Lights in the Dark Hours: The Rulebook

Work time is usually the dark time nowadays as the heavy nights of winter set in. Therefore, this calls for extra use of vehicle lights. First up, make sure your lights are functional, and secondly, ensure you know how to use them- properly.

For example, you can’t simply go on full beam all the time while blinding other drivers and you also can’t use less than optimal lighting, as it may impair safe driving ability.

Here are the rules and regulations surrounding the use of lights on your car:

What to do during the day

This weather means that lights need to be functional and on during daylight hours too. First of all, your brake lights. Your brake lights must flash when you hit the brake to inform drivers behind you that you are stopping. However, these lights should not stay on when you are waiting in traffic as they can distract traffic behind you.

When it is foggy in the morning and evening, you need to turn your headlights and fog lights on to help you see properly. You also need to turn your dipper lights on when the weather is dull and it may cause other drivers to not be able to see you. However, all of these lights need to be turned off when visibility is clear, as you do not want to annoy other drivers.

Your sidelights should always be on in the dark, which means any time after sunset and before sunrise. This rule applies even if you are in a heavily lit area. Besides your sidelights, you also need to keep your back number plate light on. It is imperative for authorities and other drivers to be able to identify your vehicle and not having your light on can be cause for a major fine.

New European Union rules for cars made after 2011 stated that all vehicles must have functional day vehicle lights that flash on when the vehicle’s engine starts operating and then automatically go off when sidelights and headlights are turned on.

What to do during the night

If you are on the road in the wee hours of the night, your main concern is to ensure that you have enough light to see where you are going and you don’t impair other people’s vision. Your headlights must always be on at night and you must also dip them when you are right behind other people using the road. That includes pedestrians, cyclists, etc.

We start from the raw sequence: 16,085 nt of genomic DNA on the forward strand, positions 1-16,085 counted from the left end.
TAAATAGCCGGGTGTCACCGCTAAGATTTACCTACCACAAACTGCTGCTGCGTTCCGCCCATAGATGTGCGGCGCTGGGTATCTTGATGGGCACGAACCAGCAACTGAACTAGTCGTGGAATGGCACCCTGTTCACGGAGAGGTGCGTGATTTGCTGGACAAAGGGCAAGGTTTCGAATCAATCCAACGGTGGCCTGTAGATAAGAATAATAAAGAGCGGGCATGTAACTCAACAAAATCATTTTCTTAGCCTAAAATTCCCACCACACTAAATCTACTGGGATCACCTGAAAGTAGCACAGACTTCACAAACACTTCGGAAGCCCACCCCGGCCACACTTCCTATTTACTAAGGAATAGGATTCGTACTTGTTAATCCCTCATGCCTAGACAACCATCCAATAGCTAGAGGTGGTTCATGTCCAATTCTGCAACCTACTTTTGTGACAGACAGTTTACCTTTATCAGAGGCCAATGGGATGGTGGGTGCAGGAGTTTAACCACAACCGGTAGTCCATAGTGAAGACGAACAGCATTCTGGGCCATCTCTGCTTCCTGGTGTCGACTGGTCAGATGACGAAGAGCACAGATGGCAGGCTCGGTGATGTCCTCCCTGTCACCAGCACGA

If the car in front of you is going too slow for your preference and you have to overtake, remember to dip your lights to avoid causing discomfort to the driver you are overtaking. You can then switch to full beam if required.

If you are driving at a speed less than 30 miles per hour and are in an area that is properly lit, all you need to do is keep your sidelights on. However, that is the legal way to go about it. Most drivers prefer to also keep their headlights on no matter where they are or what speed they are driving at. Nighttime calls for headlights!

Brake Lights and Indicator Lights

Your brake lights are extremely important as they give vehicles behind you the signal that you are about to stop. If your brake lights are not functioning properly, this does not only cause a penalty but can be highly problematic for safety purposes.

Make sure your brake lights and indicator lights are working as it is imperative to tell prevent vehicles behind you from crashing into you by telling them which direction you are going in.

Having faulty lights can result in a £60 penalty with three negative points on your license, a Vehicle Defect Rectification Notice that obligates you to fix the lights within 14 days and report to authorities, or getting your car shut down temporarily until you fix the lights.

Other lights

There are other lights that you must be mindful of which include hazard lights and fog lights. Hazard lights are ideal for vehicles that are not moving and need to inform passersby and other drivers of a hazardous situation. They are also called emergency lights. Therefore, if you run out of fuel, your car breaks down, or a driver is unwell and has to stop the vehicle on the side of the road, hazard lights need to be switched on.

However, please do not use hazard lights to park in an illegal spot and leave your car unattended.

In this foggy weather, you need extra protection which means that your fog lights need to be switched on when your vision is impaired due to the fog. There is no legal requirement for this but you are legally required to turn them off when visibility is clear and the sun is out.

If your fog lights are a nuisance to other drivers, it can result in a £50 fine.

Other things that you must stay away from are excessively tinted windows as you can get fined if your windows are not transparent enough- 75% light needs to come in from the front windscreen and 70% from side windows. Backseaters are free from the eyes of the public as backseat windows can be as dark as required.

Also be mindful of windscreen cracks as they can also result in a serious offence and significant points on your license or completely void your insurance policy. Take care of your vehicle, lights, and windows and enjoy night time drives in the winter!

As always, drive safe!

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